Buffalo State is now offering a new, much-needed graduate program: Teaching English to Speakers of Other Languages, or TESOL. Students who complete the program will earn a Certificate of Advanced Studies.
“More than 60 languages are spoken by students in Buffalo and its suburbs,” said Wendy Paterson, dean of the School of Education. “So all of our local teachers must be able to address the needs of students in elementary and secondary school who are learning English. We are pleased to be able to offer this program to teachers already in classrooms where populations of English as a new language (ENL) learners are growing and to graduate teacher candidates who want to be more effective teachers of ENL learners.”
Participants who complete the five-course program and a final practicum (student teaching) will gain an understanding of how people learn a new language and how multilingual children and adolescents can be most effectively taught so that their learning is enhanced. By combining close study of second-language acquisition theory with pedagogical theory and practice specific to teaching ENL learners, teachers can help students improve their English language skills both in and out of the classroom while making the content knowledge required in all New York schools more accessible to speakers of languages other than English.
In presenting the proposed program to SUNY and to the New York State Education Department, Buffalo State noted that the TESOL program supports one of Buffalo State’s core values: service to the community. It is also an outgrowth of the burgeoning demand for ESL-certified teachers that the partner schools in Buffalo State’s Professional Development School Consortium have identified as a most urgent need.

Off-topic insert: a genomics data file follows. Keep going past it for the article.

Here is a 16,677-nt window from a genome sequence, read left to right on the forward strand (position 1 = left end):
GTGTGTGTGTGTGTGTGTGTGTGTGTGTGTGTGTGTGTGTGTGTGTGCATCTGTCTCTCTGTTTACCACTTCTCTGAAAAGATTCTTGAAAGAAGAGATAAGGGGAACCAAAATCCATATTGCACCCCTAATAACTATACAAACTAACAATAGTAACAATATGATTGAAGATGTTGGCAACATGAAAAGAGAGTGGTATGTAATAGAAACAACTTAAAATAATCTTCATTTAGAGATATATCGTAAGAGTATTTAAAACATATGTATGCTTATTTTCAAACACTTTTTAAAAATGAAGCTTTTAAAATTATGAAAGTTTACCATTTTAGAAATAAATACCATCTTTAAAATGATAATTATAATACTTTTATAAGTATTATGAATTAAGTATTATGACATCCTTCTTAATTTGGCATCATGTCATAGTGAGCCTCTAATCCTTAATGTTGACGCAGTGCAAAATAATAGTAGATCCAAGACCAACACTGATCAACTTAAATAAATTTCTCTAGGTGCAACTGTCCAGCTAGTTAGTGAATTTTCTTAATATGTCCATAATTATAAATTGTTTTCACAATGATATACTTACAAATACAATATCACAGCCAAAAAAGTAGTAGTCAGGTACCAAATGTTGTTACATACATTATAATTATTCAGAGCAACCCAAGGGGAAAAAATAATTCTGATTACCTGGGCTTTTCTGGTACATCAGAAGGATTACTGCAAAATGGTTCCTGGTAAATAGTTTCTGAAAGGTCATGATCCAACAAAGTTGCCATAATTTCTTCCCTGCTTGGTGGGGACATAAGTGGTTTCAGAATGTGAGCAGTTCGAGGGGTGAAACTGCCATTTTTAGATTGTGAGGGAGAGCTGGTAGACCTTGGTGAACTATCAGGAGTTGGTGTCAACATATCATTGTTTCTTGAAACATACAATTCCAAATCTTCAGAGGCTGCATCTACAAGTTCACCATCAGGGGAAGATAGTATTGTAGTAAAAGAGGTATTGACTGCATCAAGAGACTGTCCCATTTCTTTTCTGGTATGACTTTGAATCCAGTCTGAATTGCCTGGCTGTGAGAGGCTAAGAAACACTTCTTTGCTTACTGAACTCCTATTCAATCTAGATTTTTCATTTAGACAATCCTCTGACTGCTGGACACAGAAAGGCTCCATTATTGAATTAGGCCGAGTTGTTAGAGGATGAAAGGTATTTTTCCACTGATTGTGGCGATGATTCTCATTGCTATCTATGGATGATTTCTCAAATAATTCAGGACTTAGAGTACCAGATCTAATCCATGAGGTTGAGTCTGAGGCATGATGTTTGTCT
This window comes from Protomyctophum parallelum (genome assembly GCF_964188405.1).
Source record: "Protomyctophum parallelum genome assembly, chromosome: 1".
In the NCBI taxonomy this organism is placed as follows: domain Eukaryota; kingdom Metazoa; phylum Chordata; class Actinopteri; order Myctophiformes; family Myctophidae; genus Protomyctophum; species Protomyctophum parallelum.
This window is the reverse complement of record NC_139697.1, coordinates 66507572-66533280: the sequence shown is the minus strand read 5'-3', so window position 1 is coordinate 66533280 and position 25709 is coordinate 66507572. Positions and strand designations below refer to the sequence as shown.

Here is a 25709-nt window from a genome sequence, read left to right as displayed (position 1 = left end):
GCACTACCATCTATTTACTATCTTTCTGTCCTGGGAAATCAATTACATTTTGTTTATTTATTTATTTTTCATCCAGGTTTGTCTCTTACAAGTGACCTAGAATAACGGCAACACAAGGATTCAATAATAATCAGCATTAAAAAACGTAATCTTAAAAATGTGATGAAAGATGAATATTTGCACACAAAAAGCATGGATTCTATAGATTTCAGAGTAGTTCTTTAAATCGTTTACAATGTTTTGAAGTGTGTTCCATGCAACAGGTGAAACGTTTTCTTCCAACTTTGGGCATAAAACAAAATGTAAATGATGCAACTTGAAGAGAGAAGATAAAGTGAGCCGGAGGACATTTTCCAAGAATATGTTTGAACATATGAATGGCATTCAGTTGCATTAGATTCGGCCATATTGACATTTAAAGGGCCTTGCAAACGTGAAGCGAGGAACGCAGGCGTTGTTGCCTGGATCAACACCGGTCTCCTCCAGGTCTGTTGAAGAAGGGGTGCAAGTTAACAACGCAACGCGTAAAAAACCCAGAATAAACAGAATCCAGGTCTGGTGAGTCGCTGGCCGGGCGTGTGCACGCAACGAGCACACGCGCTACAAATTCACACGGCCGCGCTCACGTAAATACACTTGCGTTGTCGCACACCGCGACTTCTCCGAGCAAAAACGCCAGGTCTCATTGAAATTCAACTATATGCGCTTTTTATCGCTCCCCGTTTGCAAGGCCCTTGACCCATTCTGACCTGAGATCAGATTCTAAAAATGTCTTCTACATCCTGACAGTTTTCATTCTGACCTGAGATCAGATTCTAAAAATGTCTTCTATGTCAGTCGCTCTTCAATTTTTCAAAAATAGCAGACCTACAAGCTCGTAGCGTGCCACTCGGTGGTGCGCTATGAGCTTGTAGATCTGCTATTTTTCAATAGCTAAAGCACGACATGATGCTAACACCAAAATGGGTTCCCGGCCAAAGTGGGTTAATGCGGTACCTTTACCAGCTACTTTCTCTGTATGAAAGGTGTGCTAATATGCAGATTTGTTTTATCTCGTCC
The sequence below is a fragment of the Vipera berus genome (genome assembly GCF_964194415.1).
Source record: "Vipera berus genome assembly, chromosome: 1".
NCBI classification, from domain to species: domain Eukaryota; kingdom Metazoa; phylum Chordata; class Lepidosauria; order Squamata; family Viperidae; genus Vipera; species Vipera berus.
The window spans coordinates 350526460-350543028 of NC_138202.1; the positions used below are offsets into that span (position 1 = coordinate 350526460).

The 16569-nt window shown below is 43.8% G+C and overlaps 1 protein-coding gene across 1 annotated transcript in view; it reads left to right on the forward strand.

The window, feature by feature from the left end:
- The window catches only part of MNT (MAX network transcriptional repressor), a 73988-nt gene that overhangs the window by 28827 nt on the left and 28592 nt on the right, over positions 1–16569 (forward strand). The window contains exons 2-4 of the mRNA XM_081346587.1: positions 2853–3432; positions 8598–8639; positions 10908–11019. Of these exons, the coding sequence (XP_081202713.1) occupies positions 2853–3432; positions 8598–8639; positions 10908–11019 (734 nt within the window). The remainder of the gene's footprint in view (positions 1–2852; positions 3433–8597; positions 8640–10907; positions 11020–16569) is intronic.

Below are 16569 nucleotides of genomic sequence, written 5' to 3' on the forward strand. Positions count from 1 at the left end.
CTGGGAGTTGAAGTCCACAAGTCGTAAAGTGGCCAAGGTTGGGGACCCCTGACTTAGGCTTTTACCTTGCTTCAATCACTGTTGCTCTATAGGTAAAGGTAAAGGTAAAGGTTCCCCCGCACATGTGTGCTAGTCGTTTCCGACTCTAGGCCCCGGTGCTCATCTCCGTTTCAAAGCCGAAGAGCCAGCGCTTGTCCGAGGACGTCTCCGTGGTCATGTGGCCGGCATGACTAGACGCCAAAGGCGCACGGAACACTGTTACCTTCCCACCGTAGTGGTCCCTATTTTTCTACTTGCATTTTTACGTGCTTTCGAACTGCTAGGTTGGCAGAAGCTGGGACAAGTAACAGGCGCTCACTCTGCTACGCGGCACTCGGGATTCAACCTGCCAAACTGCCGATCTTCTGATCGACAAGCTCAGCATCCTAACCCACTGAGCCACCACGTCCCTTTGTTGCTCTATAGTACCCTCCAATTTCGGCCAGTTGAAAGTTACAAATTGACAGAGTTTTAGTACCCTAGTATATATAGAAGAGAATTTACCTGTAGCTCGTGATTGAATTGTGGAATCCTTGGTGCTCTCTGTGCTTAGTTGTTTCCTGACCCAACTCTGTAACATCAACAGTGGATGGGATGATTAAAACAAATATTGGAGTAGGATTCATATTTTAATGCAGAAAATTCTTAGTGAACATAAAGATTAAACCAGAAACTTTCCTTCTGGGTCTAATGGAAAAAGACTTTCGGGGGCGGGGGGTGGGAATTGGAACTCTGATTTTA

“Learning how to understand, speak, and write English has always been a critical step for new immigrants and refugees who aspire to successfully enroll in college and to achieve their career aspirations, values we hold for all of our citizens,” said Paterson. TESOL is an initial teaching certificate, but it must be taken after teachers attain a base certificate at the elementary and/or secondary level. Teacher candidates in this program complete 50 hours of fieldwork as well as 20 days of student teaching divided between the elementary and secondary grades.
Classes began on January 25, and coursework will be offered in the evenings. To be accepted into the program, students must have a bachelor’s degree and meet other requirements. For more information, contact the School of Education at (716) 878-4215.
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